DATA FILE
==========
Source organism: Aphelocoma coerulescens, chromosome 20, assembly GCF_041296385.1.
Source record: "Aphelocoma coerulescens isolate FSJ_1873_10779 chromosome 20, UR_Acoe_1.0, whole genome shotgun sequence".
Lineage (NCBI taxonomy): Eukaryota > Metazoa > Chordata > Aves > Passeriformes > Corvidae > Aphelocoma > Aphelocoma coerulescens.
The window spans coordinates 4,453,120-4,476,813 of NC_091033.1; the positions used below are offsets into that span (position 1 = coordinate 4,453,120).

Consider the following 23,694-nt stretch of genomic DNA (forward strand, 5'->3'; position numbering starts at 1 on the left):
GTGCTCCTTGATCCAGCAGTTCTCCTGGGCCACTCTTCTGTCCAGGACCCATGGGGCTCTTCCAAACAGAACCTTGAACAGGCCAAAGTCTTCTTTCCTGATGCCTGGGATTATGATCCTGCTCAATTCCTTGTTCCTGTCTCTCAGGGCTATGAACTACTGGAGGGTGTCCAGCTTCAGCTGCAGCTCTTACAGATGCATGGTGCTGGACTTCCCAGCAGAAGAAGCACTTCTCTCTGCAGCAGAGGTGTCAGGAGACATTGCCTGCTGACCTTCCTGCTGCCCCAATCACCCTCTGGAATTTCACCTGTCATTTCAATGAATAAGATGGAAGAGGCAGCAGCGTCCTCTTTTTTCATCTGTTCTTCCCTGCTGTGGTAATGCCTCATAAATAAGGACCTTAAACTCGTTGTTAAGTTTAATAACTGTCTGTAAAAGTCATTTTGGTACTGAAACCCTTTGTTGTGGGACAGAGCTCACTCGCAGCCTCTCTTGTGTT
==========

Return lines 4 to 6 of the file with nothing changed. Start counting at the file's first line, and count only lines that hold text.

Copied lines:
The window spans coordinates 4,453,120-4,476,813 of NC_091033.1; the positions used below are offsets into that span (position 1 = coordinate 4,453,120).

Consider the following 23,694-nt stretch of genomic DNA (forward strand, 5'->3'; position numbering starts at 1 on the left):
GTGCTCCTTGATCCAGCAGTTCTCCTGGGCCACTCTTCTGTCCAGGACCCATGGGGCTCTTCCAAACAGAACCTTGAACAGGCCAAAGTCTTCTTTCCTGATGCCTGGGATTATGATCCTGCTCAATTCCTTGTTCCTGTCTCTCAGGGCTATGAACTACTGGAGGGTGTCCAGCTTCAGCTGCAGCTCTTACAGATGCATGGTGCTGGACTTCCCAGCAGAAGAAGCACTTCTCTCTGCAGCAGAGGTGTCAGGAGACATTGCCTGCTGACCTTCCTGCTGCCCCAATCACCCTCTGGAATTTCACCTGTCATTTCAATGAATAAGATGGAAGAGGCAGCAGCGTCCTCTTTTTTCATCTGTTCTTCCCTGCTGTGGTAATGCCTCATAAATAAGGACCTTAAACTCGTTGTTAAGTTTAATAACTGTCTGTAAAAGTCATTTTGGTACTGAAACCCTTTGTTGTGGGACAGAGCTCACTCGCAGCCTCTCTTGTGTT